Staffordshire plan to axe 47 jobs in bid to tackle cash crisis

June 18, 2004

Staffordshire University is to axe nearly a tenth of its academic posts to save £3.6 million lost through falling student numbers.

A total of 47 compulsory job losses are planned over the next three years with the closure of modern languages, an end to single honours teaching in philosophy, history and geology, and a "scaling down" in politics.

A meeting of the university's Natfhe branch passed a vote of no confidence in Christine King, the vice-chancellor, and her senior management team, and called for a ballot on industrial action.

Tim Harris, chair of the lecturers' union Natfhe branch, said there were fears the redundancies could have a domino effect, leading to further closures and job losses. He said: "These proposals amount to decimation of the university. If this decline continues, we will begin to look more like a small specialist higher education college."

In an internal bulletin sent to all staff, Professor King explained that the redundancies were necessary because a drop in student numbers had resulted in funding being held back for the first time. The associated loss in tuition fees had led to a budget shortfall of about £3.6 million.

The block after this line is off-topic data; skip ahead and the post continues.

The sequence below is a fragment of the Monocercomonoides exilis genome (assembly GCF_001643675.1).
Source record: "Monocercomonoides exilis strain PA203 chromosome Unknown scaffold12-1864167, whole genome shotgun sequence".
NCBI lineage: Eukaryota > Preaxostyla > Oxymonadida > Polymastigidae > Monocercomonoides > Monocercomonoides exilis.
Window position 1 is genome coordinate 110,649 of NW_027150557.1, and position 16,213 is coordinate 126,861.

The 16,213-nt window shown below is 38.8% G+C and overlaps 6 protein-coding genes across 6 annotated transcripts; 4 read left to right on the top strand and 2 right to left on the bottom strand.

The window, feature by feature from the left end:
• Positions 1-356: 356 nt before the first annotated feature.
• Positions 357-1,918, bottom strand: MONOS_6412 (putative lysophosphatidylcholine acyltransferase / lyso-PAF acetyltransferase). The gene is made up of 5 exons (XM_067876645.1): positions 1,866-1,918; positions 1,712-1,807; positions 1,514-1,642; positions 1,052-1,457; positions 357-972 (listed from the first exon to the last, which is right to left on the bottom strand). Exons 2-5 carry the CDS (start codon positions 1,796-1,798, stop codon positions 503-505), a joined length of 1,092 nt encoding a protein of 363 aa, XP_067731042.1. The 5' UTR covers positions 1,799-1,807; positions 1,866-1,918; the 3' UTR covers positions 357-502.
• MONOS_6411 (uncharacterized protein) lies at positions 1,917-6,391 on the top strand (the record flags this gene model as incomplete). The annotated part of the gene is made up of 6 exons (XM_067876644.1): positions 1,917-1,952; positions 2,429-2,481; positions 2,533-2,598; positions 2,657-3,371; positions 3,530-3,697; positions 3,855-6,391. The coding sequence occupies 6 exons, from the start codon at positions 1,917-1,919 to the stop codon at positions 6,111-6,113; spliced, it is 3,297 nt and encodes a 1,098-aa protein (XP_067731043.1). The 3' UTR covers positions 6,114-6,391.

She told The Times Higher that compulsory job losses were part of a plan to deal with the effects of the fall in undergraduate numbers over three years, a trend that had been halted.

The university was investing in new areas to reshape itself into a "clear and distinctive mould" with the aim of serving the local vocational market, she said.

Professor King admitted this would probably mean that the proportion of students drawn from within easy travelling distance of the university, currently at 65 per cent, would rise further.

She added: "We are not making cuts simply to manage our budgets, it's about change.."

  • Lecturers at University College Northampton staged a protest yesterday against cuts of up to 15 academic posts in English, fine art, environmental science and architectural technology to save £600,000. Natfhe claims management has rejected calls to explore alternatives. UCN said it "needed to focus on areas where income and student demand was declining" as part of its plans to become a university.

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